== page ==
▸ Pan-fried beef liver:   550 mg for 4 oz.

▸ Egg yolk:    184 mg

▸ Double Quarter Pounder with cheese:    165 mg

▸ McDonald’s Triple Thick Shake: 100 mg

▸ Big Mac:    75 mg

▸ Chocolate ice cream:    22 mg for 4 oz.

▸ Ham:    106 mg for 4 oz. serving

▸ Greek yogurt:    9 mg in a container

▸ Plain bagel:    0 mg

▸ Olive oil:    0 mg

▸ Egg whites:    0 mg

▸ All nuts and fruit:    0 mg

The National Cholesterol Education Program recommends that most people eat less than 200 mg of cholesterol a day. The average American man eats 360 mg of cholesterol each day. The average American woman eats between 220 mg and 260 mg.

— Tanner Clinic staff

Even with Low Cholesterol, You Shouldn't Be Parking in the Fast (Food) Lane

Genes are like family members. Some are easy to have around — like intelligence, or a high metabolism.Others, however, are trouble from the get-go. Such as cholesterol.

Despite the widespread assumption that cholesterol is the result of Big Macs and Whoppers, the condition is often caused by genes that either: 1) Cause you to produce excessive cholesterol; or 2) Limit your liver’s ability to break down cholesterol.

If high cholesterol — or hypercholesterolemia — runs in your family, it will take less of the “bad” cholesterol LDL in your diet to push you into having high cholesterol.

“Some people think high cholesterol is indicated by diet, but probably 80 percent of it is genetic,” says Dr. Mark Lenthe, a family medicine specialist at Tanner Clinic Layton.

And like most family doctors, Dr. Lenthe will point to that other large chunk of us. Fast food can easily cause high cholesterol. So diet and exercise are essential in controlling high cholesterol, whether it’s from dad or bad food. “You just can’t rely on medicine,” said Dr. Lenthe.

Is it ‘good’ or ‘bad’ cholesterol?

Cholesterol is a fatty, waxy-like substance in our blood that our bodies produce naturally — in fact, cholesterol is vital for a healthy brain. The cholesterol we consume is the leftovers of malts and hamburgers.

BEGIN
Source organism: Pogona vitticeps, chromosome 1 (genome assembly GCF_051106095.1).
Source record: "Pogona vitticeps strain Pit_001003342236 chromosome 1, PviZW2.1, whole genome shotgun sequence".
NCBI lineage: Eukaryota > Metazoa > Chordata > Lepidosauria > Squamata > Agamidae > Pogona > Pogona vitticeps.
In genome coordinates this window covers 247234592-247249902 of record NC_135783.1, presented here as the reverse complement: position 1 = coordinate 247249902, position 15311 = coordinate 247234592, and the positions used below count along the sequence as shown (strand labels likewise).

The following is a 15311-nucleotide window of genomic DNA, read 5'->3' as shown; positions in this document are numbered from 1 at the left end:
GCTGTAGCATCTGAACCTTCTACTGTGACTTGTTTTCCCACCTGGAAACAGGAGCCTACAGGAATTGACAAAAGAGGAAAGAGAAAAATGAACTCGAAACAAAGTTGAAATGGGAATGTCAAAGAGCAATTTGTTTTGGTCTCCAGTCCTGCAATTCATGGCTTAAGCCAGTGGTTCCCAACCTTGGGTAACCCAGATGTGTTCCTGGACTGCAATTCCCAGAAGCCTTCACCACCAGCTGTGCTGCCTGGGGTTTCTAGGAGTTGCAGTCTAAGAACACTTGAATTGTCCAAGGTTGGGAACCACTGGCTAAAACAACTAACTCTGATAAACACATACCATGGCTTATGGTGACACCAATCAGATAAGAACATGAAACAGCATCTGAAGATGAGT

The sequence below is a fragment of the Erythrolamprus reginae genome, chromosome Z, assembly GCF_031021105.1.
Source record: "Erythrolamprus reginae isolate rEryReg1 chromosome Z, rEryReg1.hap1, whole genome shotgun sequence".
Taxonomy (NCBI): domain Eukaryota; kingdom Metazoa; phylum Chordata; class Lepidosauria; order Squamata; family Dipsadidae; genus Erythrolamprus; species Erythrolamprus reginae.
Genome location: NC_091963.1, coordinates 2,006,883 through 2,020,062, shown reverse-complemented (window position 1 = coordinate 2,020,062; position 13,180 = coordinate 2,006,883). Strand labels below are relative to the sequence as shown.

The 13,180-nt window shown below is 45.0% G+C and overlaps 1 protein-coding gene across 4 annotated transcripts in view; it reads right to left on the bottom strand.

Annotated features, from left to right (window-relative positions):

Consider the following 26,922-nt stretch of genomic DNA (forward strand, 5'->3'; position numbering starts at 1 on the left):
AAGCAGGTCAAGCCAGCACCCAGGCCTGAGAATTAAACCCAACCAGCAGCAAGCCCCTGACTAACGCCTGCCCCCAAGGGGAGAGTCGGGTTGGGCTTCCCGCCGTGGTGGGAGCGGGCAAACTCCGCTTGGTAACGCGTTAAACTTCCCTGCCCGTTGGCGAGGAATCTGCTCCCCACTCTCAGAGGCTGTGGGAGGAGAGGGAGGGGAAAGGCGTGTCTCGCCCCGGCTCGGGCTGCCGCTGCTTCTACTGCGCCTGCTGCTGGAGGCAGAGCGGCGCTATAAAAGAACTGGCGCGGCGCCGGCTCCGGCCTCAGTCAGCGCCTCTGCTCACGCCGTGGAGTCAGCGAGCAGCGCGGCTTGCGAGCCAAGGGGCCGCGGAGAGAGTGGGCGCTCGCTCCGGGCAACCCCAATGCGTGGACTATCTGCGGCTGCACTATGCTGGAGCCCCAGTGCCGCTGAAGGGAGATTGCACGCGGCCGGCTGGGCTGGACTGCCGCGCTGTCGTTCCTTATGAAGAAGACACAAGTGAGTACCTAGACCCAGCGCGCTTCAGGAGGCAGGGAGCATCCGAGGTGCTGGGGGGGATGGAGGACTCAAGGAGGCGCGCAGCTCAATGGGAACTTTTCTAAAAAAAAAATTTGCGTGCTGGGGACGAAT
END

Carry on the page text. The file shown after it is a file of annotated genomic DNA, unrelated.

Good vs bad cholesterol

Cholesterol can’t dissolve in blood, so “transport proteins” take it where it needs to go. For instance:

▸ LDL (low-density lipoprotein) cholesterol is the type that lets these fatty cells stick to the inside of veins and create plaque. Plaque can build to a point where it narrows the veins or causes clots. This is the cholesterol we want to lower.

▸ HDL (high-density lipoprotein) cholesterol, on the other hand, actually helps moves the fat from blood so we can expel it. HDLs also helps prevent cholesterol from clumping into plaque.

Triglycerides a product of fast food

And then there are triglycerides, another type of fat that circulates in our blood, designed to provide the energy our bodies need, said Dr. Lenthe. High triglyceride levels typically cause problems with the liver and pancreas and put you at risk for what’s disgustingly called a fatty liver, where fat takes over and destroys your liver.

Plus, he adds, high triglycerides is the cholesterol that most reflects diet. During his tenure at Hill Air Force Base, he says, “I’d have young airmen who ate at McDonald’s and Burger King every day, and their triglycerides were over 500. I just got them off the fast food and their triglycerides went down.”

Risk factors becoming more important

New guidelines advise doctors to not rely on whether the LDL level is high or low, but rather on risk factors. “We used to concentrate on getting LDL numbers down to a certain level,” said Dr. Lenthe. But recent recommendations are to “concentrate more on the risk factors.”

The risk factors include:

▸ Family history of heart disease or high cholesterol

▸ Diet high in fat and cholesterol

▸ Overweight

▸ Inactive lifestyle

▸ Age (arteries harden as one ages)

▸ Overall health (including diseases like diabetes)

In addition to diet and exercise, high cholesterol and the resulting plaque can be lowered by statins, such as Crestor and Lipitor. “Studies have shown that statins decrease the size of plaque,” he said.

Doctor's Orders

Primary-care physicians like Dr. Mark Lenthe do a lot of counseling. However, patients typically remember only 20 to 30 percent of what the doctor advises. That’s why Dr. Lenthe offers plenty of informational handouts for patients to read when they’re less stressed.